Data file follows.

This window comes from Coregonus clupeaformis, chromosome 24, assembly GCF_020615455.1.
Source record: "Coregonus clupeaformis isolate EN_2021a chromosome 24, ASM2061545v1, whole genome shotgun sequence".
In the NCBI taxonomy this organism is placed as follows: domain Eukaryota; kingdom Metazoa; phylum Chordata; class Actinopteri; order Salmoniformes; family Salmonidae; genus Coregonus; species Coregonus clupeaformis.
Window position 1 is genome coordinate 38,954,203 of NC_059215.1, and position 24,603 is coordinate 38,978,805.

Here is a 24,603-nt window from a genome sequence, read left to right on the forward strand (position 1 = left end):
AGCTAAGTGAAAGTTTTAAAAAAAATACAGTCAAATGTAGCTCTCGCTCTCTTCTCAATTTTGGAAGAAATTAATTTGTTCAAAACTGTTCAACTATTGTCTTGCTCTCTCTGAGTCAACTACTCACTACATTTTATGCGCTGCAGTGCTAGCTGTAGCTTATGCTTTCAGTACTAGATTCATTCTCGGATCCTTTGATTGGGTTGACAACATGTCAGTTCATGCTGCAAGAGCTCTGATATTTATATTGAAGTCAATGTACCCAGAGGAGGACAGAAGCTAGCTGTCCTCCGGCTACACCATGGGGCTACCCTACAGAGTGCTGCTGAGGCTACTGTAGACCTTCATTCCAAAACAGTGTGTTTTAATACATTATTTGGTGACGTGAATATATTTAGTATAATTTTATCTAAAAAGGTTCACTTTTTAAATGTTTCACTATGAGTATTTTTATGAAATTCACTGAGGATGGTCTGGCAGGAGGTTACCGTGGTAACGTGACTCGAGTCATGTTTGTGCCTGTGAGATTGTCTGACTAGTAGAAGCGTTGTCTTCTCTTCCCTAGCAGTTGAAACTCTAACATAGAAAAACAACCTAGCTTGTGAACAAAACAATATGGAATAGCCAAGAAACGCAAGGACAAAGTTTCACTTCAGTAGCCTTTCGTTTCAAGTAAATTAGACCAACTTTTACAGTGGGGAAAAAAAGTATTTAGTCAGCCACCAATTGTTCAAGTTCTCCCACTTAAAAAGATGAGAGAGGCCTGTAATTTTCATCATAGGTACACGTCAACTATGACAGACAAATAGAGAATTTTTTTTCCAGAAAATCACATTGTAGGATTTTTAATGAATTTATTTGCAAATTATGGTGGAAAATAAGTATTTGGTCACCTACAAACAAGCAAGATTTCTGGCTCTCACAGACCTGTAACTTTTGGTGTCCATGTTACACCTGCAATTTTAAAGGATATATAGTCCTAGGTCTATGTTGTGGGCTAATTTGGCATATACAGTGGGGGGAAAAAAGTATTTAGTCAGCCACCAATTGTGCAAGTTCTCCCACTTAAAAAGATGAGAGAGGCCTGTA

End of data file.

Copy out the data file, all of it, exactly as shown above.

This window comes from Coregonus clupeaformis, chromosome 24, assembly GCF_020615455.1.
Source record: "Coregonus clupeaformis isolate EN_2021a chromosome 24, ASM2061545v1, whole genome shotgun sequence".
In the NCBI taxonomy this organism is placed as follows: domain Eukaryota; kingdom Metazoa; phylum Chordata; class Actinopteri; order Salmoniformes; family Salmonidae; genus Coregonus; species Coregonus clupeaformis.
Window position 1 is genome coordinate 38,954,203 of NC_059215.1, and position 24,603 is coordinate 38,978,805.

Here is a 24,603-nt window from a genome sequence, read left to right on the forward strand (position 1 = left end):
AGCTAAGTGAAAGTTTTAAAAAAAATACAGTCAAATGTAGCTCTCGCTCTCTTCTCAATTTTGGAAGAAATTAATTTGTTCAAAACTGTTCAACTATTGTCTTGCTCTCTCTGAGTCAACTACTCACTACATTTTATGCGCTGCAGTGCTAGCTGTAGCTTATGCTTTCAGTACTAGATTCATTCTCGGATCCTTTGATTGGGTTGACAACATGTCAGTTCATGCTGCAAGAGCTCTGATATTTATATTGAAGTCAATGTACCCAGAGGAGGACAGAAGCTAGCTGTCCTCCGGCTACACCATGGGGCTACCCTACAGAGTGCTGCTGAGGCTACTGTAGACCTTCATTCCAAAACAGTGTGTTTTAATACATTATTTGGTGACGTGAATATATTTAGTATAATTTTATCTAAAAAGGTTCACTTTTTAAATGTTTCACTATGAGTATTTTTATGAAATTCACTGAGGATGGTCTGGCAGGAGGTTACCGTGGTAACGTGACTCGAGTCATGTTTGTGCCTGTGAGATTGTCTGACTAGTAGAAGCGTTGTCTTCTCTTCCCTAGCAGTTGAAACTCTAACATAGAAAAACAACCTAGCTTGTGAACAAAACAATATGGAATAGCCAAGAAACGCAAGGACAAAGTTTCACTTCAGTAGCCTTTCGTTTCAAGTAAATTAGACCAACTTTTACAGTGGGGAAAAAAAGTATTTAGTCAGCCACCAATTGTTCAAGTTCTCCCACTTAAAAAGATGAGAGAGGCCTGTAATTTTCATCATAGGTACACGTCAACTATGACAGACAAATAGAGAATTTTTTTTCCAGAAAATCACATTGTAGGATTTTTAATGAATTTATTTGCAAATTATGGTGGAAAATAAGTATTTGGTCACCTACAAACAAGCAAGATTTCTGGCTCTCACAGACCTGTAACTTTTGGTGTCCATGTTACACCTGCAATTTTAAAGGATATATAGTCCTAGGTCTATGTTGTGGGCTAATTTGGCATATACAGTGGGGGGAAAAAAGTATTTAGTCAGCCACCAATTGTGCAAGTTCTCCCACTTAAAAAGATGAGAGAGGCCTGTA